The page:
Even now, nearly three years later, Kandi Schmitz of Lake Worth, Fla., finds it hard to believe she suffered a stroke.
Just days after turning 32 in September 2015, Schmitz, an insurance agent and married mother of two, was running in the annual Turtle Crawl 5K road race in Melbourne, Fla.
“It was my first time in that race, and I was training to run a marathon later that year,” she said. Throughout the race, she felt off: headachy, woozy, a little faint. She struggled to finish what should have been a quick, easy jaunt. “I just figured that a really bad migraine was coming on, so I took my prescription medication to prevent it.”
An hour later, at a fast-food restaurant, she felt worse. “I was dizzy and nauseous and needed to lie down.”
But nobody — not her paramedic husband, nor her family and friends (who included another paramedic, as well as nurses) — thought anything was seriously wrong.
“We figured I was just dehydrated or maybe had a virus — but to be safe, my husband took me to the emergency room at Holmes Regional Medical Center” in Melbourne.
By the time they arrived at the hospital, Schmitz’s husband noticed that her speech had become slightly slurred.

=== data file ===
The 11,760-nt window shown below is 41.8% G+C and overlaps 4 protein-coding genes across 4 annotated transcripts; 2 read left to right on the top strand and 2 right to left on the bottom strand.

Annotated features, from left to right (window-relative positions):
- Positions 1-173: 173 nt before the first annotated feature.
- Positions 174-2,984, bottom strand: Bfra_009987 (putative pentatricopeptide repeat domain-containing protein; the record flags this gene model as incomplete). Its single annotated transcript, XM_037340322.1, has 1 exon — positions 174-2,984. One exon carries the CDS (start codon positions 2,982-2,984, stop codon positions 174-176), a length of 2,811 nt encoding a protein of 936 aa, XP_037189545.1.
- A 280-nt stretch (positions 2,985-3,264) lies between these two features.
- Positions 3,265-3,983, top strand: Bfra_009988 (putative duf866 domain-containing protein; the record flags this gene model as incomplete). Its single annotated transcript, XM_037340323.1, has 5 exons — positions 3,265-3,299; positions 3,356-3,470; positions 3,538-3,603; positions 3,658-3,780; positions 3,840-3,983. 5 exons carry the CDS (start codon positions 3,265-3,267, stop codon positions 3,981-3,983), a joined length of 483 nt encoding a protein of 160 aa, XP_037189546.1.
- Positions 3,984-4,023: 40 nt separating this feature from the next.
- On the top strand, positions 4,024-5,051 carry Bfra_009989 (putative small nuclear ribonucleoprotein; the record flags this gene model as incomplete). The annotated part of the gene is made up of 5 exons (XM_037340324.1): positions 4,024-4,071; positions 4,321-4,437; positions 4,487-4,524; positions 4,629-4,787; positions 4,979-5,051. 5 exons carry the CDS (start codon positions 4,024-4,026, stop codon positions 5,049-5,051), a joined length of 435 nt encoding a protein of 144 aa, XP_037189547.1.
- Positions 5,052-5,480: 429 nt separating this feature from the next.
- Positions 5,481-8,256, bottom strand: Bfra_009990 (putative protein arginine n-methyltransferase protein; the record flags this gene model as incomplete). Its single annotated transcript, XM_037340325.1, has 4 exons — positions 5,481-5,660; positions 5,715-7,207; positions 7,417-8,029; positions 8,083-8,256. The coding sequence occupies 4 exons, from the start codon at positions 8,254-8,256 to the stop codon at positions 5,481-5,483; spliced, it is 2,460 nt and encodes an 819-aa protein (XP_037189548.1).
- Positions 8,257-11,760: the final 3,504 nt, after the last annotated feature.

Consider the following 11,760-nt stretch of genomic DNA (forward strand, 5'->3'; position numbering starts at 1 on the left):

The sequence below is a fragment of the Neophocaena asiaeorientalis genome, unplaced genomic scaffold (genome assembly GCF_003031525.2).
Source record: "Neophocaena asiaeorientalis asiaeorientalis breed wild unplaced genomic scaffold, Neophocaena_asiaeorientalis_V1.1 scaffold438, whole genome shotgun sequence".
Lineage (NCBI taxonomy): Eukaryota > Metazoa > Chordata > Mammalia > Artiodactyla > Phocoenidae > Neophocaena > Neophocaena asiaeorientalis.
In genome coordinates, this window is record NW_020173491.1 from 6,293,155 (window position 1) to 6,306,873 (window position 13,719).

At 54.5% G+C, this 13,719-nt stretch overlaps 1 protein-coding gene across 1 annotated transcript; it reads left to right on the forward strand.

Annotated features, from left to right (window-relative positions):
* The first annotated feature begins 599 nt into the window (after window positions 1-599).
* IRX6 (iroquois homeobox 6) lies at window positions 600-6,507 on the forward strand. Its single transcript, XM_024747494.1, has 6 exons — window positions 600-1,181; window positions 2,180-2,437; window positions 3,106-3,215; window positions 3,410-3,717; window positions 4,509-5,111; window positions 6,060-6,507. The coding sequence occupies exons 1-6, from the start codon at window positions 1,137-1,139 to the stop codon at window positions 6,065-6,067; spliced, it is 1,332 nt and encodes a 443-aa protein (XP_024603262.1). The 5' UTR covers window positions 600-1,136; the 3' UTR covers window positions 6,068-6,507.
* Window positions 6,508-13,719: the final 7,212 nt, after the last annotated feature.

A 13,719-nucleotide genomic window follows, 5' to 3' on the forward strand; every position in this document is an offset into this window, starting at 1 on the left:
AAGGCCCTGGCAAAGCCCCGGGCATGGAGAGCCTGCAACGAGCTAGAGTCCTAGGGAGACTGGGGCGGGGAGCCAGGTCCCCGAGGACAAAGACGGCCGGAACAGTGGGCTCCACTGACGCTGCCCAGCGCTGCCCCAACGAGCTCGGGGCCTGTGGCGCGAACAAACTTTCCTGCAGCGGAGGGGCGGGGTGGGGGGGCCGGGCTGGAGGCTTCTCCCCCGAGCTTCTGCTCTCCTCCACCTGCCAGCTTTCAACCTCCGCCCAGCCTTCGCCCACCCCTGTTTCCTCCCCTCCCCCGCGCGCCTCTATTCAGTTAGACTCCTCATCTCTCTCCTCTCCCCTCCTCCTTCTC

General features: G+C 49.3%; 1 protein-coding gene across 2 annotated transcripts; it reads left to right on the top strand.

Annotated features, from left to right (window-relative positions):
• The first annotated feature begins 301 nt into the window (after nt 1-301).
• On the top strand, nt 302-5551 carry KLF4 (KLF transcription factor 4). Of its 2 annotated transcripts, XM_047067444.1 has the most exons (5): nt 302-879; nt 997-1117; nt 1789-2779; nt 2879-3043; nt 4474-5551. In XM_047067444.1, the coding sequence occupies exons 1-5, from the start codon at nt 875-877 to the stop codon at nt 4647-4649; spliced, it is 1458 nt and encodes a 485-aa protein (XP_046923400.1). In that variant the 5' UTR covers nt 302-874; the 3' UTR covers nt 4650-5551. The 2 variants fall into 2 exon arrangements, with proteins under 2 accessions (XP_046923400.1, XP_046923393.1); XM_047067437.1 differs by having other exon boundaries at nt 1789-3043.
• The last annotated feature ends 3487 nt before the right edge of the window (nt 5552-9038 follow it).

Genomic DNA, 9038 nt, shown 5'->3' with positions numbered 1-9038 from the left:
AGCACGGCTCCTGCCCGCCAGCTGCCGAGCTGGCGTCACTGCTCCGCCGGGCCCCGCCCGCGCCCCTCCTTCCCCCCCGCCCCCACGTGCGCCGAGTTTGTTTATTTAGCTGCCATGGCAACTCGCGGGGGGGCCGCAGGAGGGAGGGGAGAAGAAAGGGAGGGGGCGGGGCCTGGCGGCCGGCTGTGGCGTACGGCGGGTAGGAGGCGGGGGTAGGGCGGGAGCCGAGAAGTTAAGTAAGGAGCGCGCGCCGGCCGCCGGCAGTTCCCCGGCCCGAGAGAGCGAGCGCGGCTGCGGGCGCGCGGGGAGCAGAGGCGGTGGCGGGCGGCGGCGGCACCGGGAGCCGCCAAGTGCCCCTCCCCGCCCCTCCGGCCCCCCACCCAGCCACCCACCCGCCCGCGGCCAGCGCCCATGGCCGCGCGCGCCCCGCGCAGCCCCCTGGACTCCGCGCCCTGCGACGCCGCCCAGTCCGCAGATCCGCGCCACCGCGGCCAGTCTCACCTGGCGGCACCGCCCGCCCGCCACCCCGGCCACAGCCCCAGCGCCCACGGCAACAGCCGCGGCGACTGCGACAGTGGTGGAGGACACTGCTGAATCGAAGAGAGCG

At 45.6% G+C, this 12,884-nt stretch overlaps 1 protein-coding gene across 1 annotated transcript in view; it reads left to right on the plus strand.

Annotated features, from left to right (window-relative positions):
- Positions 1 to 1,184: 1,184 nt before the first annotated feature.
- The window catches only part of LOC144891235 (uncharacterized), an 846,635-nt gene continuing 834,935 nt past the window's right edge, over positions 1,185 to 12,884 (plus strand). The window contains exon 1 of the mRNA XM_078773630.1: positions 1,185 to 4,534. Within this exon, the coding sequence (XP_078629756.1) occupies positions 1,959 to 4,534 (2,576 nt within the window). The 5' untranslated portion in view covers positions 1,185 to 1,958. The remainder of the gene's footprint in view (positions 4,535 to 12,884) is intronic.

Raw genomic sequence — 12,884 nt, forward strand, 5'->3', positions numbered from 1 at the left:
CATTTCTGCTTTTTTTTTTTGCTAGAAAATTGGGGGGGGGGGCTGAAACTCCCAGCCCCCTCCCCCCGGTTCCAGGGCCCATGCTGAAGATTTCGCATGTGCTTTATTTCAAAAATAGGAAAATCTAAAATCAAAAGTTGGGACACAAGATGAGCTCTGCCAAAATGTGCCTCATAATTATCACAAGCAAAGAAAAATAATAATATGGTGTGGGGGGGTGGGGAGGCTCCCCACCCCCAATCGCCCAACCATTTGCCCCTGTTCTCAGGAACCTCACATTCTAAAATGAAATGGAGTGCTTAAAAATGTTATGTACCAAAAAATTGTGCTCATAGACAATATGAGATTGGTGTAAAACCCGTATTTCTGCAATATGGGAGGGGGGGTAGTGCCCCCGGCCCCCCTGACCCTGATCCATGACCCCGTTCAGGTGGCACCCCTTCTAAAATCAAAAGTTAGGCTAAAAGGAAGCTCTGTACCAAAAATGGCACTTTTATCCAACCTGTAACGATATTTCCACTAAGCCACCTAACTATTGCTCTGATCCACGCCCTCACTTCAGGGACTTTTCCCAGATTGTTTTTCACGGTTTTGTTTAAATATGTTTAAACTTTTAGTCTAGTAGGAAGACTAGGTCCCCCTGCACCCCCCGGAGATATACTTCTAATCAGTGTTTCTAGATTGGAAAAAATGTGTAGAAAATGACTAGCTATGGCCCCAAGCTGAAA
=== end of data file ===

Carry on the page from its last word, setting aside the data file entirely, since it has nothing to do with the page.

A quick CT scan revealed what two hours earlier would have been unthinkable: Schmitz had suffered an ischemic stroke. The cause: carotid arterial dissection.
“The artery had a microscopic tear, and, while it was trying to heal itself, a blood clot formed, blocking blood flow to my brain,” Schmitz said.
Because she was diagnosed so quickly, Schmitz could receive a clot-busting drug, tissue plasminogen activator (tPA), which must be administered within four hours of the onset of symptoms.
Late that night, she was transported to the Comprehensive Stroke Center at St. Mary’s Medical Center in West Palm Beach, where she’d spend the next three days.
Schmitz’s doctors explained that arterial dissections like hers are one of the leading causes of strokes in young, otherwise healthy people.
Within six weeks, Schmitz said, she felt mostly recovered — but notices that she sometimes becomes fatigued more quickly than she used to.
She was on blood-thinning medication for six months after the stroke and will need to take 325 milligrams of aspirin daily for the rest of her life.
Overall, though, she feels blessed to have survived.